Though only 6-foot-2, the top overall pick in the draft has a tall task ahead of him in Cleveland. With Baron Davis now in New York and the Cavs looking to improve off their historically awful 19-63 season, Irving will be looked to turn the franchise around, much like another top pick did in his seven seasons in Cleveland.
2 of 9Andy King/AP
There are plenty of executives around the league who believe Williams (6-8) is the best player in the draft, despite being selected No. 2. He is an explosive athlete with a dangerous inside-out game, and the rare prospect in the 2011 draft whom many talent evaluators can see eventually becoming an All-Star. But his game is also often compared to that of Minnesota's Michael Beasley, meaning the Wolves will have some decisions to make now regarding the makeup of their frontcourt.
3 of 9Andy King/AP
At long last, Minnesota fans will finally get to see their highly touted 2009 draft pick in action. The Spanish sensation struggled in Eurobasket this past summer (1.5 points and 2.1 assists in 15 minutes per game), but Timberwolves executives are still hopeful Rubio can help turn the franchise around. And if his NBA preseason debut was any indication, they have reason to be optimistic.
4 of 9Colin E Braley/AP
The Jazz were torn on taking Kanter with the No. 3 pick and looked to be leaning toward Kentucky point guard Brandon Knight for weeks leading up to the draft. But sources close to the team said general manager Kevin O'Connor eventually led the turn to the 6-foot-11 Kanter, who won out over the desire to find a replacement for veteran point guard Devin Harris. Kanter is a physical two-way player who is expected to be a solid pro for years.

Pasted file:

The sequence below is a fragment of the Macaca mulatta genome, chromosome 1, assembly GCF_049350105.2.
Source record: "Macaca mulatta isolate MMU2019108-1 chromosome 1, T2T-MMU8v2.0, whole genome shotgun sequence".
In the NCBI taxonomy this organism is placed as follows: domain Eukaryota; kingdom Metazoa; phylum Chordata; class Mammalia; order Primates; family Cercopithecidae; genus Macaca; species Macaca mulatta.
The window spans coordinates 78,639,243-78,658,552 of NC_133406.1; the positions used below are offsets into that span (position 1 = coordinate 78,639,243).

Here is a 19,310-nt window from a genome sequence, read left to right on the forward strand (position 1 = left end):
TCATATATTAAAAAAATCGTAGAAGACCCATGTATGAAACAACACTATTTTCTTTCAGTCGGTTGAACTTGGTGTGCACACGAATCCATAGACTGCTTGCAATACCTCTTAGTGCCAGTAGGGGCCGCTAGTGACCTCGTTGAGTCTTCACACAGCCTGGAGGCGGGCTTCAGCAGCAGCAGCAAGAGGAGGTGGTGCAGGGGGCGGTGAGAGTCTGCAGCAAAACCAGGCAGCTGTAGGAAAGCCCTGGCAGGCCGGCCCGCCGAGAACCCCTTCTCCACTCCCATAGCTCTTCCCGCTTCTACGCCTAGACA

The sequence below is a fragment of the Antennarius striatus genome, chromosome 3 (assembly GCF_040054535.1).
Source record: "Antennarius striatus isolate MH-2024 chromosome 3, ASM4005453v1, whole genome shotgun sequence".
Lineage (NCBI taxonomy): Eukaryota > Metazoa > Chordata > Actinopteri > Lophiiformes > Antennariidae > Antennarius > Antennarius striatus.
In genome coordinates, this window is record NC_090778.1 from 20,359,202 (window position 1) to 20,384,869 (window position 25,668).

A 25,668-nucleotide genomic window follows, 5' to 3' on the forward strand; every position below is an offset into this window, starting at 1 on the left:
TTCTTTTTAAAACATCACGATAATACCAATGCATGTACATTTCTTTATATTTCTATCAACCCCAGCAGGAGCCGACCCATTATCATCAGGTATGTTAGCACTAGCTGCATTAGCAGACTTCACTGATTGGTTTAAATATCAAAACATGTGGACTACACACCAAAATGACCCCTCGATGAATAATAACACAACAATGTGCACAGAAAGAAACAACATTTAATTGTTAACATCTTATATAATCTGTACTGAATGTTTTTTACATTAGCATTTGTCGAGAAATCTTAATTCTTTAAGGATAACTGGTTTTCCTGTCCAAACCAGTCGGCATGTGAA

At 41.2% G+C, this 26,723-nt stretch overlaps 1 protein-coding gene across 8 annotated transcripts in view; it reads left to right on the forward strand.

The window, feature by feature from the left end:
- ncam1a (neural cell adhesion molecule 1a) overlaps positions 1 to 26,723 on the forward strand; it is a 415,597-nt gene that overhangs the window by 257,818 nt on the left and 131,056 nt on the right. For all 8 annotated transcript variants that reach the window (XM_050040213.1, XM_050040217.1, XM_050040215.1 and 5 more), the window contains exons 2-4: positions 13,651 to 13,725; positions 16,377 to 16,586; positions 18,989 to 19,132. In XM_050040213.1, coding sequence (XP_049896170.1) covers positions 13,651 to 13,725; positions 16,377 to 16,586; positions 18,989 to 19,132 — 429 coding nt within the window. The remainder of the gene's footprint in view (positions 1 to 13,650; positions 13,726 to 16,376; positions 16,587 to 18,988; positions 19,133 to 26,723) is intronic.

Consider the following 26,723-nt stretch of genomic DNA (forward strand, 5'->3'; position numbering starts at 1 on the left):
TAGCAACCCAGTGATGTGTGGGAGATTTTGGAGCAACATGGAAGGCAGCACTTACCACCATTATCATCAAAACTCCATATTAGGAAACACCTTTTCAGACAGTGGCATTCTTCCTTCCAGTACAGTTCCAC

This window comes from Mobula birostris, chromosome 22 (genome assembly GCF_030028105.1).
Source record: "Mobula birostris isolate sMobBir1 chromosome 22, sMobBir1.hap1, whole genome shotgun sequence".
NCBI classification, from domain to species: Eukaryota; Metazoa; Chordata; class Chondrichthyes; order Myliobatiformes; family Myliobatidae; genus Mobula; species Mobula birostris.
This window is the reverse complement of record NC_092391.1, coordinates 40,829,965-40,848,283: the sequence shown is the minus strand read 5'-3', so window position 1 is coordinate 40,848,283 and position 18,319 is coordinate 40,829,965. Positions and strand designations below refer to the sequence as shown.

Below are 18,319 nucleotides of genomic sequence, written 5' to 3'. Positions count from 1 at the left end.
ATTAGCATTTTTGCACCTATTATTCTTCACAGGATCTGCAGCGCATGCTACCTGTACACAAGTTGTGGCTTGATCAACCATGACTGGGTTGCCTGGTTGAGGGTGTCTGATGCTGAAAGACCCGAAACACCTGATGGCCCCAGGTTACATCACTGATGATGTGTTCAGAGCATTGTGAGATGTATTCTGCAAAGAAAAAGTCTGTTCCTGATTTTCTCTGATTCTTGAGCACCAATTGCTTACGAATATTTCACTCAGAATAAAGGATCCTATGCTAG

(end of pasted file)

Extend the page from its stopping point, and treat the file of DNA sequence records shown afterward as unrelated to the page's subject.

5 of 9Rich Pedroncelli/AP
The Kings came very close to leaving Sacramento just a few months before selecting the 6-2 Fredette (No. 10 pick), and they now need to energize the fan base in ways that not only sell tickets but also lead to a long-overdue arena deal. That's the business appeal of drafting Fredette. As for basketball, he will be given a chance to not only score but also play a more conventional point guard role. His defense is very suspect, though, and it remains to be seen how he'll fit with third-year guard Tyreke Evans.
6 of 9Jeff Zelevansky/Icon SMI
Knicks fans (as always) were less than satisfied when the team passed on Florida State's Chris Singleton to snag the 6-5 Shumpert with the No. 17 pick. But the Georgia Tech product is slowing changing opinions in New York, especially after defensive center Tyson Chandler signed on as a free agent. Shumpert is also a defense-first player, as well as tremendous athlete and scorer, and he could help a Knicks team filled with starpower but lacking in defensive prowess.
7 of 9Bill Kostroun/AP
The Wizards get their man in Vesely (No. 6 pick), an explosive and dynamic talent who has drawn comparisons to Andrei Kirilenko. This was the worst-kept secret of the draft, with Washington hoping all along Vesely would be there. At 6-11, he can run with the franchise's centerpiece, point guard John Wall, and trade alley-oops with the likes of center JaVale McGee.
8 of 9Bill Kostroun/AP
The Bobcats got the offensive punch they coveted when they selected UConn guard and NCAA Champion, Walker, with the No. 9 pick. Here's the cherry on top for Michael Jordan & Co.: He can defend, and distribute, and lead. While Charlotte already has a diminutive point guard in D.J. Augustin, it won't be long before the 6-1 Walker takes the reins.
9 of 9Jeff Zelevansky/Icon SMI
After losing three of their core players (unrestricted free agents J.R. Smith and Kenyon Martin, and restricted free agent Wilson Chandler are playing in China on no-opt-out deals), the 6-8 Faried may be leaned on heavily as the Nuggets continue to rebuild after the departure of Carmelo Anthony last February. Faried, the No. 22 pick, impressed at Morehead State and could easily help fill the void in the paint with his rugged rebounding.
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